TNYA Spotlight: Jess Jiang

Herewith, an interview with Jess, a swimmer and synchronista, by Danny Rosemarin.

Danny: Hello, Jess, and thanks for being the next subject of the TNYA Spotlight! I always like to start off by asking our teammate how and when she got started with TNYA. How did you find out about us, and what inspired you to join?

Jess: Of course! I heard about TNYA when I googled Masters swimming in Brooklyn. This was in 2010. I had just moved to New York City. I swam in high school and for a hot second in college, but it had been four or five years. I knew it was time because I started to sorta ache for it. (Who knew you could be in pain from NOT swimming!) And also I wanted to meet cool people.

I definitely relate! Not about the swimming in high school part (I wish!), but about friends and belonging. In what events and activities and opportunities have you participated with TNYA, and what has that been like for you? Have you had any favorites?

I like the dorkier side of life. I went to a recent board game night and had a blast. I remember there was a trivia night a few years back — I was terrible. Don’t ever count on me for trivia. That said, I had a lot of fun.

I’ve also gone to a few of the meets. I went to IGLA Stockholm. I did the One Hour Swim one year, but pushed myself too hard. (A few people on the team know the disaster that followed.) I went to Swim Camp one year too, where I also pushed myself too hard and have been too afraid to go back to. I’ve gone to the Lake George Open Water swim a few years in a row. Maybe it’s because I don’t push myself too hard. But I like to think it’s because I get to meet new TNYA people, the Adirondacks is gorgeous, and I’ve been learning to like open water swimming. I hope more TNYA people go this year.

Swim Camp requires the right balance of pushing yourself while at the same time listening to your body, as I’ve learned. I love the Lake George Open Water Swim, and once around is plenty for me! Where do you do most of your workouts and what benefits have they brought your way?

I mostly swim at LIU, and I have to say so much of my sense of community. I’ve been going to synchro practice at Baruch too. I started swimming and practicing ballet when I was 4. And by age 12, there wasn’t enough time to do both, and I had to pick one. (I still miss dance, and so Matt Gurry and I have been going to the Joffrey, which is only to say that it’s never too late.) And now, trying synchro for the last few months has been my chance to bridge swimming with ballet. And even if you don’t like to dance, you should still come. It is hard — I’ve spent so many years thinking about how to position my body so I can swim forward, but now I have to think about sometimes going feet first or sinking (on purpose!). That said, there’s not a single synchro practice where we don’t smile and laugh and feel proud of how much we’ve learned. It’s worth all the aches and pains.

I’ve noticed the love our Synchro members have for their team, and now I understand better why! You work for NPR. What kind of work you do there? How did you get started?

I’m a producer on a podcast called Rough Translation at NPR. We tell character-driven stories in which people elsewhere around the world are facing challenges and having conversations about the things we talk about here in the US.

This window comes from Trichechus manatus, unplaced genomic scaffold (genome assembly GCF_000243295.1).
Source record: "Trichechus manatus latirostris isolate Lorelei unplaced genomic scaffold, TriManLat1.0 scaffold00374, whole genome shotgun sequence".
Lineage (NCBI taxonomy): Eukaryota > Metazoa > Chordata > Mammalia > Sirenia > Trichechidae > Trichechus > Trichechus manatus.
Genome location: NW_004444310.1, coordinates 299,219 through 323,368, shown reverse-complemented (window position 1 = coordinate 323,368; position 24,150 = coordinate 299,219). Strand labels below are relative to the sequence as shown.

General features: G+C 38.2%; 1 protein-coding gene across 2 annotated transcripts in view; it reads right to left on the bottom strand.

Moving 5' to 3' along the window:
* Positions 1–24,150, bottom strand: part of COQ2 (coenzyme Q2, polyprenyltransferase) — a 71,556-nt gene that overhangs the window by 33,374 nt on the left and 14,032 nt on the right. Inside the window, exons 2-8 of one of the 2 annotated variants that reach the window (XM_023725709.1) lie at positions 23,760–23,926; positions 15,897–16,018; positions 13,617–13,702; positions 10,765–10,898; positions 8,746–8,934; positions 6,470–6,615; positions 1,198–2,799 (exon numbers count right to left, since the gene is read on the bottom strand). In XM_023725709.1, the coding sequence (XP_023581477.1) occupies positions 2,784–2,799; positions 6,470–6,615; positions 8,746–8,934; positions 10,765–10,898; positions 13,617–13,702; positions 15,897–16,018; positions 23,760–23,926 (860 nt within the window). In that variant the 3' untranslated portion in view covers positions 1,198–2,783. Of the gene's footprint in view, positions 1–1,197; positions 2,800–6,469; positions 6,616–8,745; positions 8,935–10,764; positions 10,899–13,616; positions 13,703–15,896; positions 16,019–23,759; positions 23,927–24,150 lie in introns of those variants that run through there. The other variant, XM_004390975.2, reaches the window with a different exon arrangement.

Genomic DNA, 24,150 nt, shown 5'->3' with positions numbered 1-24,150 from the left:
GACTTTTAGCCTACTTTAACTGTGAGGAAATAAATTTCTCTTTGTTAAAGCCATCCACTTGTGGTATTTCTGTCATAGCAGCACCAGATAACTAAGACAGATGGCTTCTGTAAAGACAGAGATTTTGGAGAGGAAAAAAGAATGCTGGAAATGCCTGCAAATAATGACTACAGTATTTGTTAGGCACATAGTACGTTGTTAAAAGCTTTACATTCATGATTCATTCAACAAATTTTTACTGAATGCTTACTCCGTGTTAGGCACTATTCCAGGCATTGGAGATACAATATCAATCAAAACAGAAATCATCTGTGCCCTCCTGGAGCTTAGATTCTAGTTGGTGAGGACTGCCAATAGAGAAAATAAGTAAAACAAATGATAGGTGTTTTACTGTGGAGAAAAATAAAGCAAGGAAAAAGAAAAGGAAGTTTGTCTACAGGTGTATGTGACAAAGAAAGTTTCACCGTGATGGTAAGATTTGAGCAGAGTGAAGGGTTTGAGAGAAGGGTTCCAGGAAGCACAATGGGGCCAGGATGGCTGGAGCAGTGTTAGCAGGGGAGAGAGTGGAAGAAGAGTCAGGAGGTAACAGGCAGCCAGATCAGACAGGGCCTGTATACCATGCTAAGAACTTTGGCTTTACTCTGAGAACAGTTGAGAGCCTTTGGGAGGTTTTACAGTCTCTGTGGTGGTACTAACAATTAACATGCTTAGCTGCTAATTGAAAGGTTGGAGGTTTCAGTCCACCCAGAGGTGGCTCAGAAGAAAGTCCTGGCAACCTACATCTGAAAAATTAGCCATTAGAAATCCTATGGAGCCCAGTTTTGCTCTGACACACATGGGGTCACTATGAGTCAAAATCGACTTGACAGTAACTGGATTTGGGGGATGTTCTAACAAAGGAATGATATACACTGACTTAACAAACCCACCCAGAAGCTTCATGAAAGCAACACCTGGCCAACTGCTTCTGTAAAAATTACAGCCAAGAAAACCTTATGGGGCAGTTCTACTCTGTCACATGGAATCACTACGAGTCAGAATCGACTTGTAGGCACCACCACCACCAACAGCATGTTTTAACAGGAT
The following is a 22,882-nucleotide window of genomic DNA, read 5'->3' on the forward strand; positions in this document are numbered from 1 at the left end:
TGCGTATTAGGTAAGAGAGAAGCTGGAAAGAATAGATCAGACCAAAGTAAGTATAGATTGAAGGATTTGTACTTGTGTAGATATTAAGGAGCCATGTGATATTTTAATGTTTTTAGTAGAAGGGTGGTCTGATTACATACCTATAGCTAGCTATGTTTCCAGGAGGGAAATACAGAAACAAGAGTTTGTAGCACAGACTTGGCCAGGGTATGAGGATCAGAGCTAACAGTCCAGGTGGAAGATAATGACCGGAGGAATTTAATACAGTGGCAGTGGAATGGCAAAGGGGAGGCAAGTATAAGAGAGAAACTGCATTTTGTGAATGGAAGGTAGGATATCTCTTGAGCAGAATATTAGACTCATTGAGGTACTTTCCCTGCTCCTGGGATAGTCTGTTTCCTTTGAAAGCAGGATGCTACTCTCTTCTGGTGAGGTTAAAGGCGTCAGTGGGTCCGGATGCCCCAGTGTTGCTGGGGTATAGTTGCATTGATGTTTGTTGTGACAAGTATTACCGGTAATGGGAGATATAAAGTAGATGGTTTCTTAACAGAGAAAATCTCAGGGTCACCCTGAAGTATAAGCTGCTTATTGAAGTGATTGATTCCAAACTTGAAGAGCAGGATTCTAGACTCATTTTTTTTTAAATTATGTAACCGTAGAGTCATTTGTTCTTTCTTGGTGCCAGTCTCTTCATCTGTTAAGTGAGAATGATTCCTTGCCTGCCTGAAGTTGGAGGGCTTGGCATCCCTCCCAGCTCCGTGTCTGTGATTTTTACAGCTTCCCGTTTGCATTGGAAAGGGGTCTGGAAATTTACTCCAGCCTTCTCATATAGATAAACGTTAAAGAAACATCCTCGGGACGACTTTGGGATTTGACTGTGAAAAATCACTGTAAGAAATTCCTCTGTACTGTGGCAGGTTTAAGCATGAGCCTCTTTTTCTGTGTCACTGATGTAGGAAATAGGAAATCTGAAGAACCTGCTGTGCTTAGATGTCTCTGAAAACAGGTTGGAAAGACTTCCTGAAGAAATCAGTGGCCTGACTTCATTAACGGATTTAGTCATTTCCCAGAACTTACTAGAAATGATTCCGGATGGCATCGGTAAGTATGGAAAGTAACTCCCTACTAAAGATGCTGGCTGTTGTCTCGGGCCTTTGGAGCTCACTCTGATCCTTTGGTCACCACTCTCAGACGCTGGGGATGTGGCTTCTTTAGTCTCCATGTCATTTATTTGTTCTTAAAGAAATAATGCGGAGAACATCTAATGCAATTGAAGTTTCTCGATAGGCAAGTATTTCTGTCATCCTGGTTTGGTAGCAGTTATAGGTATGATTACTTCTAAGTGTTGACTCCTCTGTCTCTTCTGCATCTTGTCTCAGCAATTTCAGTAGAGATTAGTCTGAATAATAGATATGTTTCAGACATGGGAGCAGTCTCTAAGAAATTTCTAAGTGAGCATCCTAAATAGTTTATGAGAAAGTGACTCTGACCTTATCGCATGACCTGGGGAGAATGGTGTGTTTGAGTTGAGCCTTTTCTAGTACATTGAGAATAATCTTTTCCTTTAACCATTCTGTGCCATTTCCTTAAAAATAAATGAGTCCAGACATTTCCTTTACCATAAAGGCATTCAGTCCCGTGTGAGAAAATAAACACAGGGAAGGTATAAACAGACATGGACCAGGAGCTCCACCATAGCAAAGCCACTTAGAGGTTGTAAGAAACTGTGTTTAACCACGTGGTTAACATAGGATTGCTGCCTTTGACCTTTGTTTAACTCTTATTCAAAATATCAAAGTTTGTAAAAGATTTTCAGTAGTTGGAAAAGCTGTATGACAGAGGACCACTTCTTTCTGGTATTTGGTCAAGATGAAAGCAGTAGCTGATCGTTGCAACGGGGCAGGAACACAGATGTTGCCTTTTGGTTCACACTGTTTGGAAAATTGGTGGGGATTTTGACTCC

I got into radio in some ways by accident. A friend and I started a podcast when we were in college. I used to record interviews with my friends on these long car rides and we’d air that on our local station. And also put it out for the world to hear. We had a weirdly avid fanbase in Germany. When I graduated from college, the financial crisis really hit. But because I had majored in economics and had experience making radio, I landed at NPR’s Planet Money. And I’ve hung on every since. I’ve always enjoyed interviewing people — a microphone gives me license to be nosy, and I love it. I like voicing less, but I’m getting used to it. [Editor’s note: Jess’s team won an Emmy in 2014 for the documentary series “Planet Money Makes a T-Shirt,” which followed the making of a simple cotton T-shirt through the global economy. It’s well worth your time.]

Where are you from originally, and where do you live now?

I was born and raised on Long Island (Three Village Swim Club dolphin!) and now live in Brooklyn (still LI). By some measures, there are some sloths who have probably moved farther than me — like you know how in physics velocity is only measured by the change in position and not distance traveled. (I just calculated that my velocity is something like 9.6 x 10^(-5) m/s, which is to say very very slow. Like I said, dork.) But I’m not as provincial as my starting point and current point indicates.

I’m told you’re into surfing — can you tell us about it?

I started surfing in the Rockaways with a few fellow swimmers — Richard Peterson, Cara McAteer, Pauline Shu, MJ Constant, and John Thomas. We were hooked in the summer, but Cara and Richard convinced me to continue through the winter. And last year for my birthday I surfed when it was snowing. What a way to see NYC.

I’ll bet! Thanks so much for your time. In closing, can you give any pointers to those who have recently joined our team or are thinking about joining? Or any other parting thoughts?

Before practice, drink water. And eat something, but not too much. During practice, say hi to people. We’re friendly. After practice, stretch. And drink more water. Repeat.